Close to 31.5 million people in Karnataka are projected to have been infected by the Sars-COV-2 virus, according to a seroprevalence study carried out by an independent group of researchers, which suggests the actual number of infections in the state could be close to 100 times higher than the 327,000-odd cases confirmed till end of August.
The research uses a survey design that has previously been utilised to gather detailed household econometrics, making it one of the most comprehensive such exercises yet. Sero prevalence studies, which involve drawing blood to determine presence of antibodies, typically require careful consideration in sampling in order to get a true picture of prevalence in a given area.
“Adjusted seroprevalence across Karnataka was 46.7%, (95% CI: 43.3-50.0), including 44.1% (95% CI: 40.0-48.2) in rural and 53.8% (95% CI: 48.4-59.2) in urban areas… The relatively high prevalence in rural areas is consistent with the higher level of mobility measured in rural areas, perhaps because of agricultural activity,” said the researchers from IDFC Institute in their paper published as a preprint on medRxiv.
The researchers collected samples from close to 3,000 households in 20 districts in the state from mid-June through August 2020 and also swabbed respondents for RT-PCR tests to determine active infections. “The proportion of those testing positive on RT-PCR, ranged from 1.5 to 7.7% in rural areas and 4.0 to 10.5% in urban areas, suggesting a rapidly growing epidemic,” they added.
“Our findings provide new evidence that the Covid-19 epidemic in India has affected rural areas almost as severely as urban areas, despite early attention to the epidemic in urban areas,” the researchers adding, identifying two key factors: “First, the release of the lockdown imposed in March was immediately followed by a large migration of daily labourers who lost their sources of income in urban centers and returned home to rural parts of the country…
“A second contributing factor was that, while urban areas experienced severe lockdowns, rural areas experienced fewer restrictions on mobility because agricultural activity was deemed an essential sector,” they said.
Survey design is a “critical challenge,” said lead author Manoj Mohanan, a professor at Duke university and a fellow at IDFC Institute. He added that for the study, they partnered with CMIE, which runs the world’s largest household survey panel known as the Consumer Pyramids Household Survey covering a little under 175,000 households in India. Among these, 9717 are in Karnataka.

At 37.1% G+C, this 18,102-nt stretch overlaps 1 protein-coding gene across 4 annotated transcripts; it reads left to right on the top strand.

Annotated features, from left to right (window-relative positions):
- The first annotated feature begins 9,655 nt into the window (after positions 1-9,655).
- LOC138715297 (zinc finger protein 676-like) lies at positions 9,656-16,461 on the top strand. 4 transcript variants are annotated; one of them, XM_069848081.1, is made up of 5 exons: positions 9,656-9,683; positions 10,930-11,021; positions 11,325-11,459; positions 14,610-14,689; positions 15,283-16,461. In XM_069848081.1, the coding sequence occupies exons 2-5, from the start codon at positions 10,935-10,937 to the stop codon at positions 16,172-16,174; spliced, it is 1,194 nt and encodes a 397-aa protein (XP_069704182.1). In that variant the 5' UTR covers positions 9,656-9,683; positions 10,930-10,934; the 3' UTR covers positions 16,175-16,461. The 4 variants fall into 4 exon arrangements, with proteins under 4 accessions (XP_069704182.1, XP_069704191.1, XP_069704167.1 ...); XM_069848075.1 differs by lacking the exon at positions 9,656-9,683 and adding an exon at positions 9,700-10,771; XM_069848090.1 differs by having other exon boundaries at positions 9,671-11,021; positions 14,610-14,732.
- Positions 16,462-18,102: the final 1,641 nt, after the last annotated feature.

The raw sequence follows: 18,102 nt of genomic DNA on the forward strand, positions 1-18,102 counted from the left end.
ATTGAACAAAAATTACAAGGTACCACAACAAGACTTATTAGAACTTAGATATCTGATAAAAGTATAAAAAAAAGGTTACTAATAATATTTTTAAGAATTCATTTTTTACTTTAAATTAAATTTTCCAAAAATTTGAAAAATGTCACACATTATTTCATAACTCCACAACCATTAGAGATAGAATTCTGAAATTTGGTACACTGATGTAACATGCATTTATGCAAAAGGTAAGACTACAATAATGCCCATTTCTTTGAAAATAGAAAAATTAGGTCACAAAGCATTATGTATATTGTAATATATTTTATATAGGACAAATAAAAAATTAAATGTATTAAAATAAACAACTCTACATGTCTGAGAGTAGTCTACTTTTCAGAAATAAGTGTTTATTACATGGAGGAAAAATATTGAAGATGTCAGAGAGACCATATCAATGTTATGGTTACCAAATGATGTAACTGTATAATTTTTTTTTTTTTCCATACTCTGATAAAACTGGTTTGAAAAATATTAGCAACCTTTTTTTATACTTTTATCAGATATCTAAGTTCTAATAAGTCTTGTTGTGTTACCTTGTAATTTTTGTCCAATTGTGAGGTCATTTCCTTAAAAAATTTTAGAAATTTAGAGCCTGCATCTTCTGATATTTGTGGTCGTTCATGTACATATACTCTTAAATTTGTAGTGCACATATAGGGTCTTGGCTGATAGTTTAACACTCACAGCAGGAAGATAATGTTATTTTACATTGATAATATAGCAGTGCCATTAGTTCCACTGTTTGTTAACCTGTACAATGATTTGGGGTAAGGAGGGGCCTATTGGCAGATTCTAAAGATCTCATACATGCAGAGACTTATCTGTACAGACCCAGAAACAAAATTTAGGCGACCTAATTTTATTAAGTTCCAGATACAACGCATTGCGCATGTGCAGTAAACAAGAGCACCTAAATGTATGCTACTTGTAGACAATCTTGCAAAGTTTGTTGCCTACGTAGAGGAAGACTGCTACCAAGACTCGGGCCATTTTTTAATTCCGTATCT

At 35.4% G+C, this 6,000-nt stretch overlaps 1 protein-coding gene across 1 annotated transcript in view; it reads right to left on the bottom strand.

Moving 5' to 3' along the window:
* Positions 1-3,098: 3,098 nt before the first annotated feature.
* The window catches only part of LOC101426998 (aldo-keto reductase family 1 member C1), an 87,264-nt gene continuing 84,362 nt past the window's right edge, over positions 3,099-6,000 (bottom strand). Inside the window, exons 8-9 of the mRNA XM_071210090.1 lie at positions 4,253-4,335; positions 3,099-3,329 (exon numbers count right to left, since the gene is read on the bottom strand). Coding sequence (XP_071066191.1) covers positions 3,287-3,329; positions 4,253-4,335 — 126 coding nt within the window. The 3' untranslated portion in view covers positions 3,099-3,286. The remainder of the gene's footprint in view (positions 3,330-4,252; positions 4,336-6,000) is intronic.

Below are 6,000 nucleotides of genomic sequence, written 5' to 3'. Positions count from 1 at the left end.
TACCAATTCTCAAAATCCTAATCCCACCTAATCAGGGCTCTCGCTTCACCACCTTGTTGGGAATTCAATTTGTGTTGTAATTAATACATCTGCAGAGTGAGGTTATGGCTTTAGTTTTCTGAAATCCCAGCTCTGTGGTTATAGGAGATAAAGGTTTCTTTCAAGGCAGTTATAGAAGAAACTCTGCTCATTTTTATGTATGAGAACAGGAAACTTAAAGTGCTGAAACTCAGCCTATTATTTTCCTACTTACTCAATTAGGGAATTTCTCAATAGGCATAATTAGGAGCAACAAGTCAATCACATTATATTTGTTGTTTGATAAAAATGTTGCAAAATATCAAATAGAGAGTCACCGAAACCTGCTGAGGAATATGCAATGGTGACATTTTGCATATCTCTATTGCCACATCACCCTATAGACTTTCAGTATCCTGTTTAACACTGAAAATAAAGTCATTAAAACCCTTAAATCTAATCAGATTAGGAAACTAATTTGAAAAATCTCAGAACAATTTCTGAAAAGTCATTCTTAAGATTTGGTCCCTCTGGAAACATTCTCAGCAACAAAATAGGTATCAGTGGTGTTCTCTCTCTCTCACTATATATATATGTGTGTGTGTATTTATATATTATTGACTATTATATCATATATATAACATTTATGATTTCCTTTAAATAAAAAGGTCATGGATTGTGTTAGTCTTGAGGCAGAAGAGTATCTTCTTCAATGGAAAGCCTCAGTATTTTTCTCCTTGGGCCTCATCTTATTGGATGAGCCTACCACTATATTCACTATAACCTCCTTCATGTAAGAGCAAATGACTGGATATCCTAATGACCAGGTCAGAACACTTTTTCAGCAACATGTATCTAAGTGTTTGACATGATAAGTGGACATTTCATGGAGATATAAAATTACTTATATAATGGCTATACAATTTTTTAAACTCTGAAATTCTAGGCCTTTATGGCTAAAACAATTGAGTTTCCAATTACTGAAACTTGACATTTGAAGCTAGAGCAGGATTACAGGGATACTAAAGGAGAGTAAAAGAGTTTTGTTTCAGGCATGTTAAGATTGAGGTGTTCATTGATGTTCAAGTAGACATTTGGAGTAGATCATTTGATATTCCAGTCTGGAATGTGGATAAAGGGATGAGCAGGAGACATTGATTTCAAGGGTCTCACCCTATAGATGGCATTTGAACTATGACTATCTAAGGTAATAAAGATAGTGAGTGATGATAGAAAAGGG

“We worked with a randomly drawn subset of a quarter of these households and then followed up with each of them (and their household members) to collect swabs and blood samples. This strategy has two major advantages: First, because we have data from CPHS survey in previous rounds on exactly who is in these households, we are able to adjust the proportion of tests positive to reflect the composition of households… Second, it gives us a sampling frame that is very well defined and we know exactly how to extrapolate findings from this CPHS population to arrive at a statewide number,” he added.
The researchers add that their findings have several policy implications. “With nearly half the population in the state being infected with Covid as of August 2020, stringent suppression policies across the general population will impose significant costs on those who are already infected,” they said in their paper.
To address this, Mohanan, in a separate conversation over email with HT, said states could “consider strategies that are more targeted, to focus on areas where there is a growing infection and limit opportunities for transmission there rather than general statewide suppression measures”.
Mohanan added that the team is working on future studies that focus on understanding how antibodies and immunity might progress over time. “This will be important to understand any risks of re-infection and also to help inform policies on vaccination, which will be a key challenge in coming months,” he said.